You havent saved a list yet. To do this use Explore Your Area.
Note: "Simple" uses simple groups for species e.g. Birds, Frogs. Advanced for more specialised groups. Taxonomy will give you a taxonomic hierarchy starting at the kingdom level e.g. Animalia.
Sort names in results by common name or scientific name.
Note: This will affect whether species images are displayed in search results and Explore your area.
Only show taxa with images in search. Useful if using OzAtlas for identification purposes only.
Note: This will affect the number of images displayed on species pages
The Atlas of Living Australia project is a national collaboration between the Australian museums, herbaria and biological collections, and the Commonwealth Government, to create a national database of Australia's flora and fauna, all freely available online at www.ala.org.au The Atlas is helping to build a more detailed picture of Australia's biodiversity and provide more adequate biodiversity data for researchers, environmental managers and policy makers. In its first five years, the Atlas has built a rich database of information on Australian plants, animals and fungi, with over 30 million occurrence records from biodiversity surveys and 170,000 species pages, plus photo galleries, distribution maps and mapping tools, national species lists, heritage literature, and more - a one-stop shop for information about Australia's biodiversity.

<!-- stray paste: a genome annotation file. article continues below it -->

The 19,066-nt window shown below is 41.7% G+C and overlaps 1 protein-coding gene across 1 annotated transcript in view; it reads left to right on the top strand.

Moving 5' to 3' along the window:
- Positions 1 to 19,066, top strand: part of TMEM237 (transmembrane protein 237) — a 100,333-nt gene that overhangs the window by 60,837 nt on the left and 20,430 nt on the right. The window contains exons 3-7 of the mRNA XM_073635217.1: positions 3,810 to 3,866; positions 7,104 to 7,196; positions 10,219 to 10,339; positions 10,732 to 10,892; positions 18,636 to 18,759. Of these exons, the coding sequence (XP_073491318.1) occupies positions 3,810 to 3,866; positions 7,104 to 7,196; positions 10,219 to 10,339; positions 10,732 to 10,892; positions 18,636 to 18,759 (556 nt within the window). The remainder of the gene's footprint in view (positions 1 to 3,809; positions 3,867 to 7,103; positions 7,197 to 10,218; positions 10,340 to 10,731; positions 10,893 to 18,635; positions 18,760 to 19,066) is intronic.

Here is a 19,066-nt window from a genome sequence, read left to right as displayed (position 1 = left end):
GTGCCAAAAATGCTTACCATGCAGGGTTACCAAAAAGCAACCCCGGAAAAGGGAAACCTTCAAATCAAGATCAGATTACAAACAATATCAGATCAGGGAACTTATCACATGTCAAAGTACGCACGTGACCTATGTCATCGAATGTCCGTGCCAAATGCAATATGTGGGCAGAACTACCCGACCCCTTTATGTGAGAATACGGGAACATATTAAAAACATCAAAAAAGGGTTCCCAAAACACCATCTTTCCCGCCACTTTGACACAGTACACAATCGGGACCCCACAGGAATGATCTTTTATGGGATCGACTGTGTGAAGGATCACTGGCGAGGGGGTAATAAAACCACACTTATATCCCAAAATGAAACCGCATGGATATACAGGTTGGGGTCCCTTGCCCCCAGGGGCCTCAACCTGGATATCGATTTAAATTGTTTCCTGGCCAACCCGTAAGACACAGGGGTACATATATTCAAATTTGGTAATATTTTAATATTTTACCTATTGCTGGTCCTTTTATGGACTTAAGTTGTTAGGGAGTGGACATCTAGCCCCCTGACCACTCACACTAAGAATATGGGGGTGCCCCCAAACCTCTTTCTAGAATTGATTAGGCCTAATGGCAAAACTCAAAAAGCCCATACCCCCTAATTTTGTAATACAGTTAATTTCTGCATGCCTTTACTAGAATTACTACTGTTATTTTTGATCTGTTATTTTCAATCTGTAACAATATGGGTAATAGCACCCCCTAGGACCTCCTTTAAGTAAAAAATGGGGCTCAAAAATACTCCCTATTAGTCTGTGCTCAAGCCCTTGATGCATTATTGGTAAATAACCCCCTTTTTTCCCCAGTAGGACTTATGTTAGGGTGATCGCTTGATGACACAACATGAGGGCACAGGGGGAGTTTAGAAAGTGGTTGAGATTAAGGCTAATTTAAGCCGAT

The Atlas is a national initiative funded under the NCRIS and EIF Super Science. The Atlas is a collaboration between CSIRO; the Queensland Museum; the Australian Museum; Museum Victoria; the Tasmanian Museum and Art Gallery; the Western Australian Museum; Museums and Art Galleries of the Northern Territory; South Australian Museum; Southern Cross University; the University of Adelaide; the Councils of Heads of Australasian Herbaria, Australian Faunal Collections, Australian Entomological Collections, Australian Collections of Microorganisms and Australasian Museum Directors; and the Australian Government Departments of Agriculture, Fisheries and Forestry (DAFF) and Sustainability, Environment, Water, Population and Communities (formerly DEWHA), including the Australian Biological Resources Study.
Scientists, citizen scientists and others can use the Atlas to find information, records and images of Australia's flora and fauna, and to view the recorded information on maps - the Atlas's mapping tools include more than 300 environmental layers.